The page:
To understand the significance of litigation over a new state law designed to curb pension spiking, consider the $50,000 annual difference it would have made for Central Contra Costa Sanitary District's former general manager.

Jim Kelly retired March 31, 2012, with a starting pension of $262,366 a year, slightly more than his base pay. He timed his departure so that the next day he received the retirement system's annual April 1 cost-of-living adjustment, boosting his rate to $270,240. This year, he received another adjustment, to $275,645.

Kelly also took advantage of spiking allowed by the Contra Costa Employees' Retirement Association and, to a lesser extent, pension systems in Alameda, Merced and Marin counties. Because of the Contra Costa rules, Kelly's current pension is $50,000, or 22 percent, more.

The Contra Costa association has known for years that its permissive practices violate past appellate court decisions. The new state law, signed by Gov. Jerry Brown last year, requires county-level pension systems to abide by those rulings.

Employees in all four counties sued to block the law's Jan. 1 implementation. They argue that they were promised they could spike their pensions. But the Contra Costa system's attorney has said that they are not entitled to boosts that violate the past appellate court rulings.

The four current lawsuits have been consolidated before Judge David Flinn in Contra Costa Superior Court. While the case is pending, the spiking continues as more employees retire. And the effects of the past boosts are magnified each year as retirees' inflated pensions are proportionately adjusted for cost of living.


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While the dollar-value of Kelly's spiking is bigger because of his large salary, the practice is ubiquitous among sanitary district employees. Of 30 who retired in 2012 and 2013, 28 took advantage of provisions barred under the new state law.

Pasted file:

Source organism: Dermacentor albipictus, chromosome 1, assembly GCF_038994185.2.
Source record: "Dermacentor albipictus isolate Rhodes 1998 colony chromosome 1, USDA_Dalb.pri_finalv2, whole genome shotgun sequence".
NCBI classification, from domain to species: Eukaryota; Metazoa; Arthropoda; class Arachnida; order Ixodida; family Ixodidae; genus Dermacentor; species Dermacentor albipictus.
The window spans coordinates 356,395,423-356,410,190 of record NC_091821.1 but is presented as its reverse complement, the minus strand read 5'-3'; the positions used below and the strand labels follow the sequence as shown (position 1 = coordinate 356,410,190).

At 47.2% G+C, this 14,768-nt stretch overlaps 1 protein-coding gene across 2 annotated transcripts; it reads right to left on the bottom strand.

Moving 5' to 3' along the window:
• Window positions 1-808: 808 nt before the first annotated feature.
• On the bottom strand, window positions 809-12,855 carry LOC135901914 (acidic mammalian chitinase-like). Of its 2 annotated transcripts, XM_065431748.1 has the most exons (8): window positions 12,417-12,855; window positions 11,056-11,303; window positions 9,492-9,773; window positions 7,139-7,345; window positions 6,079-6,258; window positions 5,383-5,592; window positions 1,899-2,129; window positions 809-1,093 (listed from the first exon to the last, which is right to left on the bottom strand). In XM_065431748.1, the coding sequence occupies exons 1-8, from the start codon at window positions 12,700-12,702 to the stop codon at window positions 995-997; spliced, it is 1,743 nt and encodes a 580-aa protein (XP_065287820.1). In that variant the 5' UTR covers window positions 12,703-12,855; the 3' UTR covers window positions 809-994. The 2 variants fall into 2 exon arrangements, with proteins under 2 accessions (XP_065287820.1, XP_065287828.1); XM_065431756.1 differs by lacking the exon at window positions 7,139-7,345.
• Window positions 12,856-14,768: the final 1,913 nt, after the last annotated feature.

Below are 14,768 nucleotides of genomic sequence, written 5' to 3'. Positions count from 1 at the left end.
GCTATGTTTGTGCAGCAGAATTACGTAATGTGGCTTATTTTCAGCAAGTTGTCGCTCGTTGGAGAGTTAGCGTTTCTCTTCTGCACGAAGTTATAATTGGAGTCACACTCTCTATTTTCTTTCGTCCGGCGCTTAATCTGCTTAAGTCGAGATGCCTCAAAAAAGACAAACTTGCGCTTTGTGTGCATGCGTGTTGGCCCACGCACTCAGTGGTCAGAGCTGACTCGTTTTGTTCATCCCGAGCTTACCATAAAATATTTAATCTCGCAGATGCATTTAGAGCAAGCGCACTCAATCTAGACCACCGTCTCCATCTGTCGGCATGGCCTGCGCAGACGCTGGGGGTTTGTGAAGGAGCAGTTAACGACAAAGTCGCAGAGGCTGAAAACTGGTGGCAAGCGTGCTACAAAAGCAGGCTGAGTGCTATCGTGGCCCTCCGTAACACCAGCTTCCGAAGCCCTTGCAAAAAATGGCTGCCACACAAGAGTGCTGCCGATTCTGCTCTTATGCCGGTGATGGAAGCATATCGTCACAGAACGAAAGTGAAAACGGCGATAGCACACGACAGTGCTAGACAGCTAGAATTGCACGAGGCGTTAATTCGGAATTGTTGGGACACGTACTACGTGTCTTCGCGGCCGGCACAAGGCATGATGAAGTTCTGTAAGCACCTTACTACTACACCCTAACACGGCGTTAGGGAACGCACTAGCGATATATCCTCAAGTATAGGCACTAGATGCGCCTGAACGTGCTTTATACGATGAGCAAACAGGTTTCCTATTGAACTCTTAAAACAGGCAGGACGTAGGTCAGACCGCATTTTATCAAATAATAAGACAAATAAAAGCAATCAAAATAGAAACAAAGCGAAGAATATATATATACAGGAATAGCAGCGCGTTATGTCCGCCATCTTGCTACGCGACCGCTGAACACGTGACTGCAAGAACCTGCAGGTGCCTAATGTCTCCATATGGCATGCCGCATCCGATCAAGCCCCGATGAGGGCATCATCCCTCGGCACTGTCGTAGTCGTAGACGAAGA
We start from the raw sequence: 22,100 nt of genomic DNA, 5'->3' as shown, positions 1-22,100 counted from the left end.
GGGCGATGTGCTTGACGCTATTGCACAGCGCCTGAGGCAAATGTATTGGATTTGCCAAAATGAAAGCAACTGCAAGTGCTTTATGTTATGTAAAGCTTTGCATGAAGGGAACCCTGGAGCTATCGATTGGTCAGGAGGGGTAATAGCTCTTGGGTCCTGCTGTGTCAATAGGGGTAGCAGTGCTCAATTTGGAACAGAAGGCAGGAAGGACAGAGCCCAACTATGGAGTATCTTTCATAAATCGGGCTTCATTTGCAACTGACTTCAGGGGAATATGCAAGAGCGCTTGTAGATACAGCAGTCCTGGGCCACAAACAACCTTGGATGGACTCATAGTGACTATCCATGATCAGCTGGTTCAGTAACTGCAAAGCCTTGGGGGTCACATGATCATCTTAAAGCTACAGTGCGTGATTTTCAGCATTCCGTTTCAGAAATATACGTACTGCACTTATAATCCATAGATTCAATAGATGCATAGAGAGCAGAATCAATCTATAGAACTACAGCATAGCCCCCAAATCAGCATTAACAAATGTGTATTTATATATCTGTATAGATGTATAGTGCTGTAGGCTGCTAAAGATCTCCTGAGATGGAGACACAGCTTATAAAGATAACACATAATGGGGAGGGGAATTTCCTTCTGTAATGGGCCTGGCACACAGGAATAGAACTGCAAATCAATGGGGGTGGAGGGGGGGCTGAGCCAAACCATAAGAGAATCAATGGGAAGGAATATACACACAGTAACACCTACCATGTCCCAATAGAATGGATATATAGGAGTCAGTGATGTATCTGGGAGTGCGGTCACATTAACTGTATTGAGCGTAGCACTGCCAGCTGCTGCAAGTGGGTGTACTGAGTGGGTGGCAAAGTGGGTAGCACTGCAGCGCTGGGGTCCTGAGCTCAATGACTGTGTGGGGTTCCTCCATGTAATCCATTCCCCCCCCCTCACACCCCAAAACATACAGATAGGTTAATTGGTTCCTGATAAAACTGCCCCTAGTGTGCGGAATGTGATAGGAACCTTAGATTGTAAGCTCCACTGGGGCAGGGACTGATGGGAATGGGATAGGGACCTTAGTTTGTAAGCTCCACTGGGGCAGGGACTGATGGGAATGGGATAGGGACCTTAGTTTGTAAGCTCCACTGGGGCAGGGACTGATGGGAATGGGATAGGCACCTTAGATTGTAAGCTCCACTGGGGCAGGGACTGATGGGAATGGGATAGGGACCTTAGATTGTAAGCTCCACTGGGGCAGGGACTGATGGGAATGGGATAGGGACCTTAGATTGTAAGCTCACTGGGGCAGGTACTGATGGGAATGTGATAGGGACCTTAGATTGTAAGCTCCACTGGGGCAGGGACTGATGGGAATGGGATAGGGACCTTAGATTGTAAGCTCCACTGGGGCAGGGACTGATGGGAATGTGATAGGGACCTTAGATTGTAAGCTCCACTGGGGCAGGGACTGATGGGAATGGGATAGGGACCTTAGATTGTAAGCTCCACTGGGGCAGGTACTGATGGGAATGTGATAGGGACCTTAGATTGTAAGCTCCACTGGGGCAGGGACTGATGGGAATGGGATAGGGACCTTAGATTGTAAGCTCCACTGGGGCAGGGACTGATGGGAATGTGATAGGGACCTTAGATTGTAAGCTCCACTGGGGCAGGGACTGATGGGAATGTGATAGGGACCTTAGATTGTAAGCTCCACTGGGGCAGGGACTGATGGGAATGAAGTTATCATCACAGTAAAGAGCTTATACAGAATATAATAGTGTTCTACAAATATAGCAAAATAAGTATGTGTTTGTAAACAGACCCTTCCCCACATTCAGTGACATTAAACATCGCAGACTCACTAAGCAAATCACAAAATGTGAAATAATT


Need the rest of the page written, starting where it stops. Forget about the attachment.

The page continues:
By counting supplementary pay and unused leave, retiring workers increased their pensions an average 28 percent, according to my analysis of district data. The past rulings and new law would have disallowed most of that, reducing the increase to an average 11 percent.

To understand this, keep in mind that pensions are determined by years on the job, age at retirement and top salary. In Kelly's case, he was entitled to 2.5255 percent of his top salary for every year of employment.

Kelly boosted two parts of that equation. He increased his 28 years of work by adding 1.4 years of unused sick leave. He increased the salary used in the equation by counting longevity pay and the value of his "cafeteria plan," a pretax compensation for additional benefits such as life insurance, gym membership or a health care reimbursement account. Those pension hikes would be permitted under the new state law.

For Kelly, the problematic spike came from the cash value of unused leave time. Under the sanitary district's generous policies for all employees, he could sell back unused vacation time each calendar year. By retiring midyear, he was able to count for his pension calculation sale of vacation in two calendar years. He also received credit for cash payments at retirement for more unused vacation time and unused sick leave.

Most of those payments for leave time would not have been permitted under past appellate court rulings or the new state law. That's mainly what the current court fight is about.

There's a lot of money at stake.

Daniel Borenstein is a staff columnist and editorial writer. Contact him at 925-943-8248 or dborenstein@bayareanewsgroup.com. Follow him at Twitter.com/BorensteinDan.